Share This Article
Mona Eltahawy is considered one of the most radical feminists from the middle east. The freelance Egyptian-American journalist and social commentator are based in New York City.
She has written essays and op-eds for publications worldwide on Egypt and the Islamic world, on topics including women’s issues and Muslim political and social affairs. Her pieces have appeared in many notable magazines and newspapers like The Miami Herald, the New York Times and The Washington Post.
She is the author of two books; Hymens and Headscarves: Why the middle east needs a sexual revolution and Seven necessary sins for women and girls. She is also one of the women at the forefront of the mosque too movement on social media which she discussed in her second book.
Mona was born on the 1st of August 1967 in Port Said, Egypt. She lived in the UK when her family moved there when she was 7 and in Saudi Arabia when she was 15 in 1982. At the time she was sexually assaulted during Hajj(pilgrimage).
“I felt like I had been put on trial” She writes of the experience, “found guilty of being a teenage girl, and sentenced to life in prison.”
At 16, she vowed to become a journalist, because she wanted her freedom. She graduated from the American University in Cairo with a bachelors degree and later on got a master’s degree in Mass Communication.
Everything changed for Eltahawy during the Arab spring. In 2011, she was arrested by the Egyptian authorities while covering protests in Tahrir Square. Eltahawy was detained for 12 hours, sexually assaulted, and threatened with gang rape. Her left arm and right hand were broken.
Eltahawy was a news reporter throughout the 1990s and a correspondent for the Reuters News Agency in Cairo and Jerusalem. She has written news and opinion articles for The Guardian, the International Herald-Tribune, The Washington Post, U.S. News and World Report,and The New York Times. In September 2020 she started a newsletter on Substack called the Feminist Giant.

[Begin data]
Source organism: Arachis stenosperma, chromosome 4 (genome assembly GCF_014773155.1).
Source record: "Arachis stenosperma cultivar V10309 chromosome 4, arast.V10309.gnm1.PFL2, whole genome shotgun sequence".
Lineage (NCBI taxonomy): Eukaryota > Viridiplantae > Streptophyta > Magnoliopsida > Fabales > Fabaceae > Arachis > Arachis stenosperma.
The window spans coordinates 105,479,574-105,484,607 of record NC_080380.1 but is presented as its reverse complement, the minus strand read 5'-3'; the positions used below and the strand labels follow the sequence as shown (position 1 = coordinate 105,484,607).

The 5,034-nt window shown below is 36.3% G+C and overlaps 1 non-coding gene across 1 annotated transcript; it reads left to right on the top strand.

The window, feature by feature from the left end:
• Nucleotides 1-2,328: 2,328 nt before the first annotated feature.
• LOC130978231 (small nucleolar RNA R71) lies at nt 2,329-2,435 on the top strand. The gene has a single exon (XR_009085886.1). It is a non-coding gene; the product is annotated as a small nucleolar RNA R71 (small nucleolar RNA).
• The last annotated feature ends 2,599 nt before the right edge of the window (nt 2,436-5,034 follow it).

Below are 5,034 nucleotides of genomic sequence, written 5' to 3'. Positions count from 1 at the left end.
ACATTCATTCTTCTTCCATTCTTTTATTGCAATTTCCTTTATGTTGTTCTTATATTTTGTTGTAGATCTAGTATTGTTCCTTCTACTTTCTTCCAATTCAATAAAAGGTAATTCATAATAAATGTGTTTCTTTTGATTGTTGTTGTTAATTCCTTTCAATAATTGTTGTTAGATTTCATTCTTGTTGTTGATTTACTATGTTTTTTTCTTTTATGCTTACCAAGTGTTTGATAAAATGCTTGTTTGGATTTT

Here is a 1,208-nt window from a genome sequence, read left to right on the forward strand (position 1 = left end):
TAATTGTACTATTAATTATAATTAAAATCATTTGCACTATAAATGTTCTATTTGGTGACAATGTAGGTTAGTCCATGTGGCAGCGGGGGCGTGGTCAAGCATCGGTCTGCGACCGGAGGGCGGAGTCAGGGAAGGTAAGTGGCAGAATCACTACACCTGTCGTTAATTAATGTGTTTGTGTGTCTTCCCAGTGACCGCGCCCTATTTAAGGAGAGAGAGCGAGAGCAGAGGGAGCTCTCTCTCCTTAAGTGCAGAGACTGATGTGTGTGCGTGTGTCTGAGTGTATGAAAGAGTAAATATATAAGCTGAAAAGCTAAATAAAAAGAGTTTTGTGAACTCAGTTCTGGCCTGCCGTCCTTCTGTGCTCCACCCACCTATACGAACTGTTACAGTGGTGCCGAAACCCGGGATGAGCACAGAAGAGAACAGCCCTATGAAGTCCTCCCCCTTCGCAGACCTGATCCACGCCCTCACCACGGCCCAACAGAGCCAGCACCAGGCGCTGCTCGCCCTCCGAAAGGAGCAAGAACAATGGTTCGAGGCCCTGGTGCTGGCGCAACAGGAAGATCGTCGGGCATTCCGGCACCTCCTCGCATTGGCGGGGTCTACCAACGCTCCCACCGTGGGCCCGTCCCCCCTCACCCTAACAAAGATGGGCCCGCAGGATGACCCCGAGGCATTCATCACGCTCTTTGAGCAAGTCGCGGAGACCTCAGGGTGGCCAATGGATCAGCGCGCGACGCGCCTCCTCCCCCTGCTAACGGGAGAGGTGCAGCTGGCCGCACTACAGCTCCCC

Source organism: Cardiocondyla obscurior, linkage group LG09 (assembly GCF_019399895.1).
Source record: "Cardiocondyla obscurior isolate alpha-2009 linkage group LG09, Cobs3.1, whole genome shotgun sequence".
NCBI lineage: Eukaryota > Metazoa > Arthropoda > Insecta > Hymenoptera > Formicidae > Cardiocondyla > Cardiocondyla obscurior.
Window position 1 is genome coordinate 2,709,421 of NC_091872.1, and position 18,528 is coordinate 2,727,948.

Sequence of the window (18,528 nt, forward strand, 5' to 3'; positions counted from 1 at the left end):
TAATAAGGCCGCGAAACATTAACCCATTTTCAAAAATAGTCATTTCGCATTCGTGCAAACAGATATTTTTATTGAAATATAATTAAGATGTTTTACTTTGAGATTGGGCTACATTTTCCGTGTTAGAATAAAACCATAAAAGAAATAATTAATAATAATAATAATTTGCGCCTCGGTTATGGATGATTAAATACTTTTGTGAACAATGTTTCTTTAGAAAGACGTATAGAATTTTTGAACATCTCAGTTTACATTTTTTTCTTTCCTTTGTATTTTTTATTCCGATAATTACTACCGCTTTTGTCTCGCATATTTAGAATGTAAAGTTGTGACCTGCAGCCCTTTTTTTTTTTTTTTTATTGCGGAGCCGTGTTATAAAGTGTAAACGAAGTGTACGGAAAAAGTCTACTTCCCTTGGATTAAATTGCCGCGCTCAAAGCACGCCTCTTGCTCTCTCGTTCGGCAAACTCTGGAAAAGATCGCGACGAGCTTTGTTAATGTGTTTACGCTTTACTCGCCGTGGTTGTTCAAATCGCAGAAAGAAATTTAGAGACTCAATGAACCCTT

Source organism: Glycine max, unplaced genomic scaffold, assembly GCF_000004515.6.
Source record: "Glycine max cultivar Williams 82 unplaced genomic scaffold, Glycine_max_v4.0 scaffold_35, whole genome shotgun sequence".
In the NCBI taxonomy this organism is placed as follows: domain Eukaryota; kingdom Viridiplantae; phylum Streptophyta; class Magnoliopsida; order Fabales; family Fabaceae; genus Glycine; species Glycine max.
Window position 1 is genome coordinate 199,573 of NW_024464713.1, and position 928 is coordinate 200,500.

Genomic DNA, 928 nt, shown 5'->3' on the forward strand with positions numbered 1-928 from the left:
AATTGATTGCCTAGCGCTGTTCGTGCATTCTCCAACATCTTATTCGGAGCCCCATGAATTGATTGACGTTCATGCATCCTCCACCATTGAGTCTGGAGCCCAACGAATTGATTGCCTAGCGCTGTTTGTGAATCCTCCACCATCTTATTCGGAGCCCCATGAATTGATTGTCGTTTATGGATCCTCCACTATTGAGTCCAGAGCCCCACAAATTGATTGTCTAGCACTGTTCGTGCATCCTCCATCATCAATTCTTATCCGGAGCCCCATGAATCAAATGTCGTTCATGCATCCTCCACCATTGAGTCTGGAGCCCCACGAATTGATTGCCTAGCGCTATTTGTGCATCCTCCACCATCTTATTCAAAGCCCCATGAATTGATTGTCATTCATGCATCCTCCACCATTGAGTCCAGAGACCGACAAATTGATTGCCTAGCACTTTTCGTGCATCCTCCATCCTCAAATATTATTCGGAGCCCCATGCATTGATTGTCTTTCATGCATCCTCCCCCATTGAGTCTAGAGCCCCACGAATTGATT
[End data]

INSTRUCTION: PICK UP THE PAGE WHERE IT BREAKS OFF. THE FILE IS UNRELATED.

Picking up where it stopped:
She moved to the United States in 2000 and got an American citizenship in 2011.
From 2003 to 2004, Eltahawy was managing editor of the Arabic-language version of Women’s eNews, an independent, non-profit news website that covers women’s issues from around the world.
She wrote a weekly column for the Saudi-owned, London-based international Arab publication Asharq Al-Awsat from 2004 to 2006 before her articles were discontinued by editor Tariq Alhomayed for being “too critical” of the Egyptian regime.
On November 24, 2011, she was one of the numerous journalists arrested by the Egyptian authorities while covering renewed protests in Cairo’s Tahrir Square.
After this in September 25, 2012, Mona was arrested for spray painting over an American Freedom Defense Initiative advertisement in a New York City Subway station that read: “In any war between the civilized man and the savage, support the civilized man. Support Israel. Defeat Jihad”.
Toward the end of the incident, two police officers approached the area and arrested her. In an interview on CNN, she said she was arraigned and charged with Criminal Mischief, Making Graffiti, and Possession of a Graffiti Instrument. She defended herself by saying what she had done was freedom of expression and that her actions were civil disobedience.
Her first book, Headscarves and Hymens: Why the Middle East Needs a Sexual Revolution, was published in the United States on April 21, 2015, by Farrar, Straus and Giroux. The book is based on a piece about misogyny in Arab society entitled “Why Do They Hate Us?”, which she wrote for Foreign Policy in 2012.In September 2019, Eltahawy released her second book, The Seven Necessary Sins for Women and Girls.
Awards and honours
Mona was given Muslim Leader of Tomorrow by the American Society for Muslim Advancement in 2005. Distinguished Visiting Professor at the American University in Cairo in 2009 she was given the Samir Kassir Award for Freedom of the Press, for opinion writing by the European Commission. In 2012 she was number 258, among Power 500 Arabian Business and number 30, among “100 Most powerful Arab women” in the same year.
In 2019, she was number 54 in The 100 Most Influential Africans, The Africa Report and in 2020, she won the Global Vanguard Award, National Women’s March.